Windows 10 also marks a potential milestone in a change of direction for
a company that has built a $170 billion empire by selling software. In
Windows 10, the business model of Microsoft’s future is laid bare. In
short: it’s all about data.
Over the past few days I’ve received a few emails asking me if we produced this infographic which has been republished and referenced by Microsoft Social Media Manager Rob Wolf on The Next Microsoft Blog, by Steve Clayton of PSFK and others:
No we didn’t. Actually this was created by someone named Jonathan Good at a different startup called 1000Memories whom we have no affiliation with.
I suppose the section that people are finding similar is this section:
Needless to say, we’re flattered by the similarities and the enthusiasm you’ve had for reaching out to us. However, we wanted to clarify that the graphics aren’t from the same source or research.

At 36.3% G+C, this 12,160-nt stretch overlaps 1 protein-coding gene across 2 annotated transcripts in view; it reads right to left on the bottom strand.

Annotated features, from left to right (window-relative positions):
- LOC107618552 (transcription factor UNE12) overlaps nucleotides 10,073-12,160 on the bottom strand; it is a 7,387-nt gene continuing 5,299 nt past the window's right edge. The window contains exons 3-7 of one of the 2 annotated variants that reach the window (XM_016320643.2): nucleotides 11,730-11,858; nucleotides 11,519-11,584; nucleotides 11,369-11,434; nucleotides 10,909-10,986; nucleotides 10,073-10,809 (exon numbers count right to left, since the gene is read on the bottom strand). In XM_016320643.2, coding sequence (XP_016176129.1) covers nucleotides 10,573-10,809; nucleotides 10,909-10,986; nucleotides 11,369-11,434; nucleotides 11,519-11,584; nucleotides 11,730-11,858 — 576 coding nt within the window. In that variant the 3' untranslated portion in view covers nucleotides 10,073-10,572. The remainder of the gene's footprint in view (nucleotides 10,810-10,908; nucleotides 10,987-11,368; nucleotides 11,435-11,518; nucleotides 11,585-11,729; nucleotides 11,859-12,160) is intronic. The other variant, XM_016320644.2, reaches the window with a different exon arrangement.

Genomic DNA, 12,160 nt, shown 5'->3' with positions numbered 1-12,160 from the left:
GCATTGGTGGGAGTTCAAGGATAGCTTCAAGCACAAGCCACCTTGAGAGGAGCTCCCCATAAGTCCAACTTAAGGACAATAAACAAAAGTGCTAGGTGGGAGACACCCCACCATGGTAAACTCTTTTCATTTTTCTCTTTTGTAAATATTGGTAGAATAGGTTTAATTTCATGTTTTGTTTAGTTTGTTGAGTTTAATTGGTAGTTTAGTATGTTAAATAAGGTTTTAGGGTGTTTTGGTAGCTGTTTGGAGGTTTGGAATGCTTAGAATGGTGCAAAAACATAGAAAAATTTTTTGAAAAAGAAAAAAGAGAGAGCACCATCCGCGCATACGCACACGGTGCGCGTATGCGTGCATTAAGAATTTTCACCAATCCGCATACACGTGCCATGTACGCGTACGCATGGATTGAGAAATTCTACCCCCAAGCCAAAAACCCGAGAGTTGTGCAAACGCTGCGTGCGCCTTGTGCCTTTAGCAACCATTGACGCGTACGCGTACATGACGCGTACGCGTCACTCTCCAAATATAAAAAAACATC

1000Memories’ research is great and goes way farther than we did to estimate all the photos ever taken, where we were only concerned with the size of the photosharing market. They even emphasize the need for the findability of images, a problem that we’re attempting to solve at metaLayer. There’s other differences in the two images as well: from the math used to scale the size of the rectangles in their graphic, to their inclusion of the number of photos taken each year, including analogue photos.
Anyways, we find the work of 1000Memories equally interesting as it’s made for some nice conversations about our technologies which aim to solve the problem of making photos more easy to mine for meaning.